Save the date! Our 2019 Winter Scion Swap will be held on Sunday, March 10th, 2019 from 1-3pm at the Cummington Community House!
Our first Scion Swap last year was a huge success with an outstanding turnout of eager and enthusiastic orchardists who brought many fine scions to swap and share. We also enjoyed a great introduction to grafting with a hands-on workshop led by local orchardist Alan Suprenant.
This year we welcome our own Tevis Robertson-Goldberg of Crabapple Farm in Chesterfield to show us some of his tricks and best practices for getting successful grafts to seal and grow.
All are welcome, from beginner to advanced. Contributions to support our speakers are welcome. Suggested donation for this event is $5-20.
New this year! If you are interested in grafting scionwood onto new rootstalk to create your own trees for a fraction of the cost of purchasing fruit trees from a nursery, you can preorder rootstalk by sending an email to Seva before Feb 15th. Extra rootstalk may be available for purchase at the scion swap for $5 each.
Update: We were unable to preorder rootstock to arrive in time for the scion swap. Sorry to the folks who were interested. However, if you come to the swap and would still like to order rootstock to graft your scions, we will put in a group order for a discount and arrange for local pickup in late-March or early-April.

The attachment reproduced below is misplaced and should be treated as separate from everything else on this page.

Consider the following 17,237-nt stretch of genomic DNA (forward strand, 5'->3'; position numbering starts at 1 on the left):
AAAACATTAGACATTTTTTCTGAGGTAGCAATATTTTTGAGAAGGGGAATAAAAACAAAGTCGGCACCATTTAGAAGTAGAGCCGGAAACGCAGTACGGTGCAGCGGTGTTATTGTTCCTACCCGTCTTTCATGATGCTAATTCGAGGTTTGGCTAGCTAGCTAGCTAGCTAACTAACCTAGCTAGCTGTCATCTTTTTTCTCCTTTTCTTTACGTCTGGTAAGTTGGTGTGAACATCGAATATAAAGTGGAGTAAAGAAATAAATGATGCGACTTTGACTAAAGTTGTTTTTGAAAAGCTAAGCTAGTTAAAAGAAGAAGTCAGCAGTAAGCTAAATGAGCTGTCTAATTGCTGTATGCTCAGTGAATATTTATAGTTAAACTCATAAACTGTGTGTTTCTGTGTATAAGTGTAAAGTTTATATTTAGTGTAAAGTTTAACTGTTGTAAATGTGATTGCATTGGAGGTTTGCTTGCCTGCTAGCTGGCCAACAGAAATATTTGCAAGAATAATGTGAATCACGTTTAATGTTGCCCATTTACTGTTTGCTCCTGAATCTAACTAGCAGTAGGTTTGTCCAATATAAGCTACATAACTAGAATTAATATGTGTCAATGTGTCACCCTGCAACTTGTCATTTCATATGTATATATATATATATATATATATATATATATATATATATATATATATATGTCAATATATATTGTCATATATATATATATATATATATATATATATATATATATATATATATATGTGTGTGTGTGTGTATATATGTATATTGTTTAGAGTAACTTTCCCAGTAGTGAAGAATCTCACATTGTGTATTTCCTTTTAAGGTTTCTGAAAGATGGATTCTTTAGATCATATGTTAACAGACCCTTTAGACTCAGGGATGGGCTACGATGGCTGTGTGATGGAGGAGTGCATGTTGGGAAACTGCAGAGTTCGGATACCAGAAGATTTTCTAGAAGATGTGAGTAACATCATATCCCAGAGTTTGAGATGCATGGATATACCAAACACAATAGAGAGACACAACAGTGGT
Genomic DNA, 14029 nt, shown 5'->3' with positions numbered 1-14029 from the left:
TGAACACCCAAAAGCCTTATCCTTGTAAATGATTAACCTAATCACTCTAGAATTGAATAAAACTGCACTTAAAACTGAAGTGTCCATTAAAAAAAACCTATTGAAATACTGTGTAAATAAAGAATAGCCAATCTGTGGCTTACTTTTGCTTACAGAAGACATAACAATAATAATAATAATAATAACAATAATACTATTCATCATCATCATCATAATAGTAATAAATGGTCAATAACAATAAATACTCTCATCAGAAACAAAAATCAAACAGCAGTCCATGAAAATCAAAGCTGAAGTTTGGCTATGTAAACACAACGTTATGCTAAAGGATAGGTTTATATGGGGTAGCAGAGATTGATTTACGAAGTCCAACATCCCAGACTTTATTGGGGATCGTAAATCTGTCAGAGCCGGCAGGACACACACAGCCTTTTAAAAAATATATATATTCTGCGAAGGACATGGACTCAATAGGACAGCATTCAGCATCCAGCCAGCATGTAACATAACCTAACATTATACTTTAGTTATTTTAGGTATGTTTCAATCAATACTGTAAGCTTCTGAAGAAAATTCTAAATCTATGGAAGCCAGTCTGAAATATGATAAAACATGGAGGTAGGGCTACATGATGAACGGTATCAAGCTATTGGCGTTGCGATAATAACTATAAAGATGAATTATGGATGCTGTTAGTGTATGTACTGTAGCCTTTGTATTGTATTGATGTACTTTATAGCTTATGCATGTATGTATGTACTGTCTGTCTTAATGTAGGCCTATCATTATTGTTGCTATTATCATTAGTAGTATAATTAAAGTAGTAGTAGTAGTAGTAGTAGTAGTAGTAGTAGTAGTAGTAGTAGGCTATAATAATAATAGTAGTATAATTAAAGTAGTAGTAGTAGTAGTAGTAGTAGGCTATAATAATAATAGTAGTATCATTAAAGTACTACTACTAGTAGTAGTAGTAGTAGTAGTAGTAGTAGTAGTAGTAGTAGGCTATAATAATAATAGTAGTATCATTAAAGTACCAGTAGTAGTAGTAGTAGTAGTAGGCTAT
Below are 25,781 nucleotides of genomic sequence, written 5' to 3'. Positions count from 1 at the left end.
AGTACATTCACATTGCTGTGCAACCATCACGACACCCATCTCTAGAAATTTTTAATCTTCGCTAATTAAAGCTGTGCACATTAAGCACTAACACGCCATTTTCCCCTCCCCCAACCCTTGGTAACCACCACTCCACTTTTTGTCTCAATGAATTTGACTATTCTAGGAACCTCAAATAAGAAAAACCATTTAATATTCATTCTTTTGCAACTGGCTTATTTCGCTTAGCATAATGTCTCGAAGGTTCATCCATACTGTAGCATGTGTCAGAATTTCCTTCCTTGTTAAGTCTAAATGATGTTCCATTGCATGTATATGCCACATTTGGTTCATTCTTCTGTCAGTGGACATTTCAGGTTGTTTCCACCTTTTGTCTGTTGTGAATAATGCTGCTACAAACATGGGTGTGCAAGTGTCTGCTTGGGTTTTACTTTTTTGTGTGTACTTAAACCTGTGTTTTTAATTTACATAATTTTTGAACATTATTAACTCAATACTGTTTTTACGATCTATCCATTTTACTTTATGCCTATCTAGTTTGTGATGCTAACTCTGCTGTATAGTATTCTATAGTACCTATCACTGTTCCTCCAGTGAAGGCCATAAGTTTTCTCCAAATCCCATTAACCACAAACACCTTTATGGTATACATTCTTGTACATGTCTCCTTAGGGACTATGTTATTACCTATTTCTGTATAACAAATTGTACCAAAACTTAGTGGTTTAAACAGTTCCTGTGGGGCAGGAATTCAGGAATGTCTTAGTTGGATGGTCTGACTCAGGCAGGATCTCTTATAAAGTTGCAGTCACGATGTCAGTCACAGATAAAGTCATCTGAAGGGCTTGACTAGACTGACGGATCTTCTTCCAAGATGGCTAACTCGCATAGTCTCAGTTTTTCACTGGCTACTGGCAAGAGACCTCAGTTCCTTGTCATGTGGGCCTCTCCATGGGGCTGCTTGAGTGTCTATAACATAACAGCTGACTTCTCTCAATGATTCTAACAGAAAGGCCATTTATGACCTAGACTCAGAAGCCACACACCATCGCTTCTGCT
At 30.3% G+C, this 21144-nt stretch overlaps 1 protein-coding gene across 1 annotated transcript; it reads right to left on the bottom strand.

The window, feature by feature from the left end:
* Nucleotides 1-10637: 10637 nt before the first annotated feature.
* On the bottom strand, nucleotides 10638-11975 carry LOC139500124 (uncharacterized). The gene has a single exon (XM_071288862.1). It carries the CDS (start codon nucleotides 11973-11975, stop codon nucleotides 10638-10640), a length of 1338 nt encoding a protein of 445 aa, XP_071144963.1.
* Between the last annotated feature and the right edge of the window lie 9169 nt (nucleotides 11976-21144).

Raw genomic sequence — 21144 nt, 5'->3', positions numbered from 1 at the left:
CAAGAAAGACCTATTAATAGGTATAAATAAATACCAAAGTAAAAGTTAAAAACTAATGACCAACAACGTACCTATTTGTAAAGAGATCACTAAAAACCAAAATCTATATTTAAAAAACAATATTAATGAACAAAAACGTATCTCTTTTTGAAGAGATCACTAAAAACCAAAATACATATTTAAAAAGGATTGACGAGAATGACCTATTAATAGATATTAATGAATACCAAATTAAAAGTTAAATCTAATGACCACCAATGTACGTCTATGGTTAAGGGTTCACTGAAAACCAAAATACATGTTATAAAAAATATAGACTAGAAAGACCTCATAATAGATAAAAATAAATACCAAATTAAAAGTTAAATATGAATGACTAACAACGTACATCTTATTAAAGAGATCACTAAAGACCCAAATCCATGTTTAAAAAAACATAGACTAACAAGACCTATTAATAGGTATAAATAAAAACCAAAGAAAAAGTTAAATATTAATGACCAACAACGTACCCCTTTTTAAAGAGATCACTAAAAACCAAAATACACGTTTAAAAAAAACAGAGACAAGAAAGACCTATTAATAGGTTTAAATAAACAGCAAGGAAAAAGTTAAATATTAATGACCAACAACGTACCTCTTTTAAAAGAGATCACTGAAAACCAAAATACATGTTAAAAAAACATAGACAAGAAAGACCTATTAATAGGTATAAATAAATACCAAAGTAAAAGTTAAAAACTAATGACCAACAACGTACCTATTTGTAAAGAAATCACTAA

What is scionwood?
Scions (pronounced “sigh-ons”) are cuttings from the first year growth on a fruit tree, typically the tips from branches or watersprouts. Fruit trees do not reproduce themselves in their seeds, but we can multiply our favorite varieties by taking small cuttings and grafting or attaching them onto the branches or rootstocks of other trees in the same family. The wood gradually heals together and can even become productive sooner as the existing root system feeds the new branch.
How to cut and store your scionwood:
1. In January or February, select a straight stem, pencil size in diameter, from last year’s growth
2. Cut an 8-10″ piece with sharp pruning clippers
3. Label the variety name and wrap in slightly dampened material such as shredded newspaper or paper towels
4. Store in a plastic bag
5. Keep in a cool (not freezing) place such as a refrigerator until you are ready to graft in April or May
Want to learn more?
Check out these resources and you’ll be well on your way to scion success!
- Video on cutting scionwood by Stephen Hayes
- An Extension Article from Michigan State University
- A How-To from an Apple Nursery in North Carolina